About Us

We have a freezing capacity of about 5000 tones of pelagic fish per day and about 12000 tones of whitefish per year.

About us

SMEFAS AS is based in Averøy, in Møre og Romsdal county, Norway. Our plant is strategically located in relation to some of the best fishing grounds in the world, lying off the coast of Norway, which include the Barents Sea, Norwegian Sea and North Sea. These are fishing grounds dominated by a cold, clean climate, giving excellent breeding conditions for fish. Their close proximity to our facility ensures that the high quality of the products can be preserved through the whole value chain, from the fishing grounds, through processing and shipped on to the customer. Our customers can always be assured that the products we sell are of the highest quality.

SMEFAS has its own port facilities, enabling us to handle catch landings from several vessels simultaneously. We can also handle loading and unloading of large reefer vessels, giving us an extra dimension within logistics.


SMEFAS focus on delivering the best products specifically tailored to our customers’ needs. Sustainable and environmentally friendly production is of great importance to us and we take great care about the way our fish is farmed and delivered to our end customer.


The Aquaculture Stewardship Council (ASC) is a result of years of discussions in the WWF initiated Salmon dialogues. WWF realized that the world needed aquaculture to feed the world and wanted to make a tool to make sure it was done in the most responsible way possible – for the fish, for the people and for the environment. The result was the ASC standard.


The Marine Stewardship Council (MSC) was founded in an attempt to create a certification program which would secure sustainable management of the world’s ocean fisheries: Our vision is of the world’s oceans teeming with life, and seafood supplies safeguarded for this and future generations Smefa AS can offer a range of MSC certified products.


GLOBALG.A.P is a global organization with a crucial objective: safe, sustainable agriculture worldwide. They set voluntary standards for the certification of agricultural products around the globe – and more and more producers, suppliers, and buyers are harmonizing their certification standards to match the Company’s Purpose. GLOBAL G.A.P. is also a trademark


The U.S. Food and Drug Administration (FDA) requires both U.S. and foreign facilities to register with FDA if they manufacture, process, pack, or hold food, beverages, or dietary supplements for consumption in the United States. Additionally, foreign facilities must designate a U.S. Agent for FDA communications. To learn more about FDA regulations, visit the FDA website for details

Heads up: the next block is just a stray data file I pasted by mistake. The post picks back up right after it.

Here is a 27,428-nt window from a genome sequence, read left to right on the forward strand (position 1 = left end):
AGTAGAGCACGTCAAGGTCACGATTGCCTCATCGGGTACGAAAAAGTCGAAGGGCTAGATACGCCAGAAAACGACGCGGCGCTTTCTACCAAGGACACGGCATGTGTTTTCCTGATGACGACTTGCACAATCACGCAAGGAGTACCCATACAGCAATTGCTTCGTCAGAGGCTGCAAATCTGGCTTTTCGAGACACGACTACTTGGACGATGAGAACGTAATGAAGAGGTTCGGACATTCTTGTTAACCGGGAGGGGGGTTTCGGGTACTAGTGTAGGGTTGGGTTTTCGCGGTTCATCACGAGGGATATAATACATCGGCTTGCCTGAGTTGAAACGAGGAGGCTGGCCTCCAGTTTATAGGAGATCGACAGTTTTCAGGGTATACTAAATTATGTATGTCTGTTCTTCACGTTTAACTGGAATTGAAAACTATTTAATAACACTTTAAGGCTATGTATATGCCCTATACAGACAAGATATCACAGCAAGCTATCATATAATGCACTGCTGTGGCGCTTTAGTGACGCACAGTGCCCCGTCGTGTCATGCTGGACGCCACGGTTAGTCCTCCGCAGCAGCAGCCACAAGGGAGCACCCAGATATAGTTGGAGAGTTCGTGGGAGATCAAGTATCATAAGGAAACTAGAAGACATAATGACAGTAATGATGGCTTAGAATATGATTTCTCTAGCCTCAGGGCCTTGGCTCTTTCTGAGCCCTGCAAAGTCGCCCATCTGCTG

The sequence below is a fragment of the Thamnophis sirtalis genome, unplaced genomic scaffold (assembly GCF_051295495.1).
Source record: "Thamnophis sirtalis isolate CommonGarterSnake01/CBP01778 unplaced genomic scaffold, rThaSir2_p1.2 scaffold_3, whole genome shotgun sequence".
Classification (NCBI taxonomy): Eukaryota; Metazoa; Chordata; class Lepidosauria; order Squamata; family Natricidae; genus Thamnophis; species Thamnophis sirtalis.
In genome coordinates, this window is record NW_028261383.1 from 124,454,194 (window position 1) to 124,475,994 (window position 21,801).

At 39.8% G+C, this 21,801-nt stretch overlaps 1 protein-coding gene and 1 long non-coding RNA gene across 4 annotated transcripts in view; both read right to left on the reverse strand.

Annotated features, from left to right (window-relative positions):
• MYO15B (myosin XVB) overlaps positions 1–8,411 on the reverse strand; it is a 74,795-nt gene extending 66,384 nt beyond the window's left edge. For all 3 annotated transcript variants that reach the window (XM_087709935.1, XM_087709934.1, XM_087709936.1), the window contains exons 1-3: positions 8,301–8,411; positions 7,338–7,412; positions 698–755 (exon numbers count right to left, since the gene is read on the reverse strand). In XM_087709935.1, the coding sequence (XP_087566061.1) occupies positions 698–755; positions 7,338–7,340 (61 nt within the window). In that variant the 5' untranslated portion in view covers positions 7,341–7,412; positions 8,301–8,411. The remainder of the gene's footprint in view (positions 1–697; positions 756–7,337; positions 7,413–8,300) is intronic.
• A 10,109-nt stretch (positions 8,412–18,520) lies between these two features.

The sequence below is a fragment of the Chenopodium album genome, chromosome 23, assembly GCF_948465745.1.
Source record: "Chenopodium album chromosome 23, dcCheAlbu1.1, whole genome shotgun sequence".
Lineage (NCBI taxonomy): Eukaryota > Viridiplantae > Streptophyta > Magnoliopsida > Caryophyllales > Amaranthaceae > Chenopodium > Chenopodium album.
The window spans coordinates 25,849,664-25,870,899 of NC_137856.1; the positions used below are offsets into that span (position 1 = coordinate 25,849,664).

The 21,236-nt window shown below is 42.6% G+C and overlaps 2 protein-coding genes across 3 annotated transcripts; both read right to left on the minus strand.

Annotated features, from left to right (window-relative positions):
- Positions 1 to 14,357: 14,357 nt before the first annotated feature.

When the food manufacture is BRC-certified it meets the requirements within use of management system, it complies with the regulatory requirements and ensure that quality and safe food production is in focus. The BRC-standard is also one of the first standard that includes Food Fraud and mapping of food safety culture. BRCGS is a leading brand and consumer protection


When exporting food abroad, often to the USA or Israel, the importer may ask for a kosher certificate. In Norway, the Rabbi of the Jewish Community of Oslo certifies production facilities on behalf of the Orthodox Union (OU. In addition, the community also performs its own certification making it possible to obtain an internationally recongised kosher certificate.


Organic aquaculture follows strict regulations, which control how the fish is farmed, what it eats, how it's looked after and how it is harvested. The key philosophy is to replicate nature as possible. All feed ingredients have to be certified Organic, the fish meal and fish oil used have to come from off cuts or certain fisheries and colorant is a natural carotenoid produced by a bacteria.


Salmon from Norway is ocean-farmed under exacting standards that meet and exceed government safety regulations. The country’s domestic regulations are based on int'l standards and legislations outlined by governing bodies such as the EU. A surveillance system monitors the entire seafood production chain—from feed ingredients, to salmon growth, all the way